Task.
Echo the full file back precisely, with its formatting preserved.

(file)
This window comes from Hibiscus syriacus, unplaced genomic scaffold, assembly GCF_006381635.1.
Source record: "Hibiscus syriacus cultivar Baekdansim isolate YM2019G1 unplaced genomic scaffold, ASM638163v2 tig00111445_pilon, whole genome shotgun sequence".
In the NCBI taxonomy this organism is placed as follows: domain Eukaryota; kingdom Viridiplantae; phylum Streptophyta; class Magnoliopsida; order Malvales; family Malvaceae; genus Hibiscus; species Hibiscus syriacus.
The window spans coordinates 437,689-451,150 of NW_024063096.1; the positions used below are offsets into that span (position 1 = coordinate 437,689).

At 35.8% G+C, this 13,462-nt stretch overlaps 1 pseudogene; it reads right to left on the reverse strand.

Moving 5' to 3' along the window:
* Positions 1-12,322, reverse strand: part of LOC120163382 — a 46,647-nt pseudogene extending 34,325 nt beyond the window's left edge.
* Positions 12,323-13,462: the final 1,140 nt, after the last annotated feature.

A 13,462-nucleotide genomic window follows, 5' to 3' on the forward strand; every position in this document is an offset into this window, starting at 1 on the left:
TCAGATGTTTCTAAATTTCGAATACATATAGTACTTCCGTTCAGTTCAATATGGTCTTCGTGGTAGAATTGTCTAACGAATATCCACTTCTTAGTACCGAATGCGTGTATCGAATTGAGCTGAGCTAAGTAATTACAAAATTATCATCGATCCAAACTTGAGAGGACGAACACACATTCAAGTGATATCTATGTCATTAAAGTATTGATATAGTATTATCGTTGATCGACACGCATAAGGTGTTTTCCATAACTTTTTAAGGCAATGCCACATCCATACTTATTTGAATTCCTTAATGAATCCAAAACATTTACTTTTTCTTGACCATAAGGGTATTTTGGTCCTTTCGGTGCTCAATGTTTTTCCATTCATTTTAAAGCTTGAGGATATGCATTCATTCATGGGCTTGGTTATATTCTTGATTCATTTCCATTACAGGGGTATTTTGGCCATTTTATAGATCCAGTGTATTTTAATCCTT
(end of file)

This window comes from Hibiscus syriacus, unplaced genomic scaffold, assembly GCF_006381635.1.
Source record: "Hibiscus syriacus cultivar Baekdansim isolate YM2019G1 unplaced genomic scaffold, ASM638163v2 tig00111445_pilon, whole genome shotgun sequence".
In the NCBI taxonomy this organism is placed as follows: domain Eukaryota; kingdom Viridiplantae; phylum Streptophyta; class Magnoliopsida; order Malvales; family Malvaceae; genus Hibiscus; species Hibiscus syriacus.
The window spans coordinates 437,689-451,150 of NW_024063096.1; the positions used below are offsets into that span (position 1 = coordinate 437,689).

At 35.8% G+C, this 13,462-nt stretch overlaps 1 pseudogene; it reads right to left on the reverse strand.

Moving 5' to 3' along the window:
* Positions 1-12,322, reverse strand: part of LOC120163382 — a 46,647-nt pseudogene extending 34,325 nt beyond the window's left edge.
* Positions 12,323-13,462: the final 1,140 nt, after the last annotated feature.

A 13,462-nucleotide genomic window follows, 5' to 3' on the forward strand; every position in this document is an offset into this window, starting at 1 on the left:
TCAGATGTTTCTAAATTTCGAATACATATAGTACTTCCGTTCAGTTCAATATGGTCTTCGTGGTAGAATTGTCTAACGAATATCCACTTCTTAGTACCGAATGCGTGTATCGAATTGAGCTGAGCTAAGTAATTACAAAATTATCATCGATCCAAACTTGAGAGGACGAACACACATTCAAGTGATATCTATGTCATTAAAGTATTGATATAGTATTATCGTTGATCGACACGCATAAGGTGTTTTCCATAACTTTTTAAGGCAATGCCACATCCATACTTATTTGAATTCCTTAATGAATCCAAAACATTTACTTTTTCTTGACCATAAGGGTATTTTGGTCCTTTCGGTGCTCAATGTTTTTCCATTCATTTTAAAGCTTGAGGATATGCATTCATTCATGGGCTTGGTTATATTCTTGATTCATTTCCATTACAGGGGTATTTTGGCCATTTTATAGATCCAGTGTATTTTAATCCTT